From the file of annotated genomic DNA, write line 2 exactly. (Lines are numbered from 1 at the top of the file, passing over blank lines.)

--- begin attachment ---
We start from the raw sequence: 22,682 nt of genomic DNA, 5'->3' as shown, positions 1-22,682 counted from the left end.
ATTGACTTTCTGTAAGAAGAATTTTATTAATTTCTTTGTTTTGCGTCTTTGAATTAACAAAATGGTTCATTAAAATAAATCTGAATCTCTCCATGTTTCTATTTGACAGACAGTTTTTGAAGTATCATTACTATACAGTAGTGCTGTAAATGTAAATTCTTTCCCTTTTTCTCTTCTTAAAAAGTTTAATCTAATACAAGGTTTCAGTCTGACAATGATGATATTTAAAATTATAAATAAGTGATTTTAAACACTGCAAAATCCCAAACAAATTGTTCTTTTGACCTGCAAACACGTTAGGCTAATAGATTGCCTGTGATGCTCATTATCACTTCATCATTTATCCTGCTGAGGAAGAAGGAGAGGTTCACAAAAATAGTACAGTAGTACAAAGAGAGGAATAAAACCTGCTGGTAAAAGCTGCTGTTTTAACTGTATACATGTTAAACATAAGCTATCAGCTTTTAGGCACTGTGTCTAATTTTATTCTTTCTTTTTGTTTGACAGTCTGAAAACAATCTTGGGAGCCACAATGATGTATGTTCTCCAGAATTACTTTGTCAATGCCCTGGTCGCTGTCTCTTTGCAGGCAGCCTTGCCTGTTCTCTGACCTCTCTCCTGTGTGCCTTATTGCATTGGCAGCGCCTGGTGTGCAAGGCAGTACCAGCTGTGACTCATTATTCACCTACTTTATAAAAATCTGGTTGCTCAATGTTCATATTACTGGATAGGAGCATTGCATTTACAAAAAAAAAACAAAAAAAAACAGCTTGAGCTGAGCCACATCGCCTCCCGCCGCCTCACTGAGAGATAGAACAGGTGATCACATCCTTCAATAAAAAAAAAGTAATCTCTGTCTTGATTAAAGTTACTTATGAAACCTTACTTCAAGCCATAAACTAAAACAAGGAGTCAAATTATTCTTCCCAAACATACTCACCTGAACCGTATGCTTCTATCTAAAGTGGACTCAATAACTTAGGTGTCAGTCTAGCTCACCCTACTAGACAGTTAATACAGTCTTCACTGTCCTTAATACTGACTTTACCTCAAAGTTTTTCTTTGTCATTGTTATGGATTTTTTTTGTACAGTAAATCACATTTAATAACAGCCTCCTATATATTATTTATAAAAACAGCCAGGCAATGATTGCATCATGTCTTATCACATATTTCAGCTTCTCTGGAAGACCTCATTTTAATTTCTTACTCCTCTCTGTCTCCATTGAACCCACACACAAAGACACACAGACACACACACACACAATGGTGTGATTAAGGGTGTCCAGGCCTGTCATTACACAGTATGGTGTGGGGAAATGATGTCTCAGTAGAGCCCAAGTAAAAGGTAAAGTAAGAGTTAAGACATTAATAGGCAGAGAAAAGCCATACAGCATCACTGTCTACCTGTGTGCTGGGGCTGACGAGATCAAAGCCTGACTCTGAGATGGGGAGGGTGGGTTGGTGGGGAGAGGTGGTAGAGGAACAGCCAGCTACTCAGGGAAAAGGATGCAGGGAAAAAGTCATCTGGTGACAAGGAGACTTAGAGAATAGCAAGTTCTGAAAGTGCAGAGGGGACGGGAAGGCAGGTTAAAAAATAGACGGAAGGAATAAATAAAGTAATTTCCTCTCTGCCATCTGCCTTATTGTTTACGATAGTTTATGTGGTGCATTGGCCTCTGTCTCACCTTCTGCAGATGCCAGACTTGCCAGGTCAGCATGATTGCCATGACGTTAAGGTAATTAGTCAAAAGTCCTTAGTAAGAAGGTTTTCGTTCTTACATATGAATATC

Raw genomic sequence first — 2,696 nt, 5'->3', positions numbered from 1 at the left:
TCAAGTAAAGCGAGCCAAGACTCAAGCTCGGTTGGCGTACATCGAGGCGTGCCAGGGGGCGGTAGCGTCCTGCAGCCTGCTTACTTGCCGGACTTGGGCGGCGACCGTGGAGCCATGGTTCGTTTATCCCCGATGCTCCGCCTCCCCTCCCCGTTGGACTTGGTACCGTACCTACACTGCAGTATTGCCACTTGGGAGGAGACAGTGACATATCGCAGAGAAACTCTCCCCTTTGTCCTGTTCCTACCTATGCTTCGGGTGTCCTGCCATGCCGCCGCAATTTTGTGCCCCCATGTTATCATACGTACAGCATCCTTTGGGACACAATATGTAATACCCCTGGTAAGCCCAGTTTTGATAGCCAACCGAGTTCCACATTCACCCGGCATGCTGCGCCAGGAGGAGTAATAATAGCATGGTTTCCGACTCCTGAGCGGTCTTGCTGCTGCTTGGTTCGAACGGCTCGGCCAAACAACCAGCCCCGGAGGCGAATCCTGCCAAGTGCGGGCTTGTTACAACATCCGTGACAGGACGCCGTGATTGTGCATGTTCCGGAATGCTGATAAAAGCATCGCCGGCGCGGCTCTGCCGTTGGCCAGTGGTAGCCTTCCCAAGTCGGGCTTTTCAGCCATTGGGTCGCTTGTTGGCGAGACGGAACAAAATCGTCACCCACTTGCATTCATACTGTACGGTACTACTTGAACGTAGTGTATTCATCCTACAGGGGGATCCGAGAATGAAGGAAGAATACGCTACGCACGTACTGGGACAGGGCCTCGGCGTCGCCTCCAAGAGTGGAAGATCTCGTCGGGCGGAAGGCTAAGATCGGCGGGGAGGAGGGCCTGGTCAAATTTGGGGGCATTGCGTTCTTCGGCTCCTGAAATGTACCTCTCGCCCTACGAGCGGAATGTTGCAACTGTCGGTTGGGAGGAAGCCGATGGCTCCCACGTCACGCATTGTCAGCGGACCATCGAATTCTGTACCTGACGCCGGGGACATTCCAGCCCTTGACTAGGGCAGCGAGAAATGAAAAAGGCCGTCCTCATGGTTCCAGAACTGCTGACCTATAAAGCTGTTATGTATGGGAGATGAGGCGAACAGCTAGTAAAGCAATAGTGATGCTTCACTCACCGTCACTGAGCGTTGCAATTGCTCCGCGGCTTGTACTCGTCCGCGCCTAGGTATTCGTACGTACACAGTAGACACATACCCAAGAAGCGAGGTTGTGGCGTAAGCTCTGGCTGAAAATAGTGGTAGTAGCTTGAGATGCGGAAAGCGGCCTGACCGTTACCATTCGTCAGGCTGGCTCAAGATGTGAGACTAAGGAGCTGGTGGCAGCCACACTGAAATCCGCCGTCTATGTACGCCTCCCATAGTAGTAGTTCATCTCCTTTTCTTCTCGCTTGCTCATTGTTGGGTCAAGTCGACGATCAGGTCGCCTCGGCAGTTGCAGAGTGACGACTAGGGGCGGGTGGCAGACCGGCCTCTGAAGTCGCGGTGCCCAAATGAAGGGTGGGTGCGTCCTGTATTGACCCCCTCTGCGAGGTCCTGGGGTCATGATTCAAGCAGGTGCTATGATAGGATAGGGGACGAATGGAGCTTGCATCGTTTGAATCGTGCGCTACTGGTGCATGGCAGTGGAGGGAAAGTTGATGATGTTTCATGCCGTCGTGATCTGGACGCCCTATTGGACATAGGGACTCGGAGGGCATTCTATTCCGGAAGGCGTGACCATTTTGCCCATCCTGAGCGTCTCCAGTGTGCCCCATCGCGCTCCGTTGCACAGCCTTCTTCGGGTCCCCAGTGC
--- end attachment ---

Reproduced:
ATTGACTTTCTGTAAGAAGAATTTTATTAATTTCTTTGTTTTGCGTCTTTGAATTAACAAAATGGTTCATTAAAATAAATCTGAATCTCTCCATGTTTCTATTTGACAGACAGTTTTTGAAGTATCATTACTATACAGTAGTGCTGTAAATGTAAATTCTTTCCCTTTTTCTCTTCTTAAAAAGTTTAATCTAATACAAGGTTTCAGTCTGACAATGATGATATTTAAAATTATAAATAAGTGATTTTAAACACTGCAAAATCCCAAACAAATTGTTCTTTTGACCTGCAAACACGTTAGGCTAATAGATTGCCTGTGATGCTCATTATCACTTCATCATTTATCCTGCTGAGGAAGAAGGAGAGGTTCACAAAAATAGTACAGTAGTACAAAGAGAGGAATAAAACCTGCTGGTAAAAGCTGCTGTTTTAACTGTATACATGTTAAACATAAGCTATCAGCTTTTAGGCACTGTGTCTAATTTTATTCTTTCTTTTTGTTTGACAGTCTGAAAACAATCTTGGGAGCCACAATGATGTATGTTCTCCAGAATTACTTTGTCAATGCCCTGGTCGCTGTCTCTTTGCAGGCAGCCTTGCCTGTTCTCTGACCTCTCTCCTGTGTGCCTTATTGCATTGGCAGCGCCTGGTGTGCAAGGCAGTACCAGCTGTGACTCATTATTCACCTACTTTATAAAAATCTGGTTGCTCAATGTTCATATTACTGGATAGGAGCATTGCATTTACAAAAAAAAAACAAAAAAAAACAGCTTGAGCTGAGCCACATCGCCTCCCGCCGCCTCACTGAGAGATAGAACAGGTGATCACATCCTTCAATAAAAAAAAAGTAATCTCTGTCTTGATTAAAGTTACTTATGAAACCTTACTTCAAGCCATAAACTAAAACAAGGAGTCAAATTATTCTTCCCAAACATACTCACCTGAACCGTATGCTTCTATCTAAAGTGGACTCAATAACTTAGGTGTCAGTCTAGCTCACCCTACTAGACAGTTAATACAGTCTTCACTGTCCTTAATACTGACTTTACCTCAAAGTTTTTCTTTGTCATTGTTATGGATTTTTTTTGTACAGTAAATCACATTTAATAACAGCCTCCTATATATTATTTATAAAAACAGCCAGGCAATGATTGCATCATGTCTTATCACATATTTCAGCTTCTCTGGAAGACCTCATTTTAATTTCTTACTCCTCTCTGTCTCCATTGAACCCACACACAAAGACACACAGACACACACACACACAATGGTGTGATTAAGGGTGTCCAGGCCTGTCATTACACAGTATGGTGTGGGGAAATGATGTCTCAGTAGAGCCCAAGTAAAAGGTAAAGTAAGAGTTAAGACATTAATAGGCAGAGAAAAGCCATACAGCATCACTGTCTACCTGTGTGCTGGGGCTGACGAGATCAAAGCCTGACTCTGAGATGGGGAGGGTGGGTTGGTGGGGAGAGGTGGTAGAGGAACAGCCAGCTACTCAGGGAAAAGGATGCAGGGAAAAAGTCATCTGGTGACAAGGAGACTTAGAGAATAGCAAGTTCTGAAAGTGCAGAGGGGACGGGAAGGCAGGTTAAAAAATAGACGGAAGGAATAAATAAAGTAATTTCCTCTCTGCCATCTGCCTTATTGTTTACGATAGTTTATGTGGTGCATTGGCCTCTGTCTCACCTTCTGCAGATGCCAGACTTGCCAGGTCAGCATGATTGCCATGACGTTAAGGTAATTAGTCAAAAGTCCTTAGTAAGAAGGTTTTCGTTCTTACATATGAATATC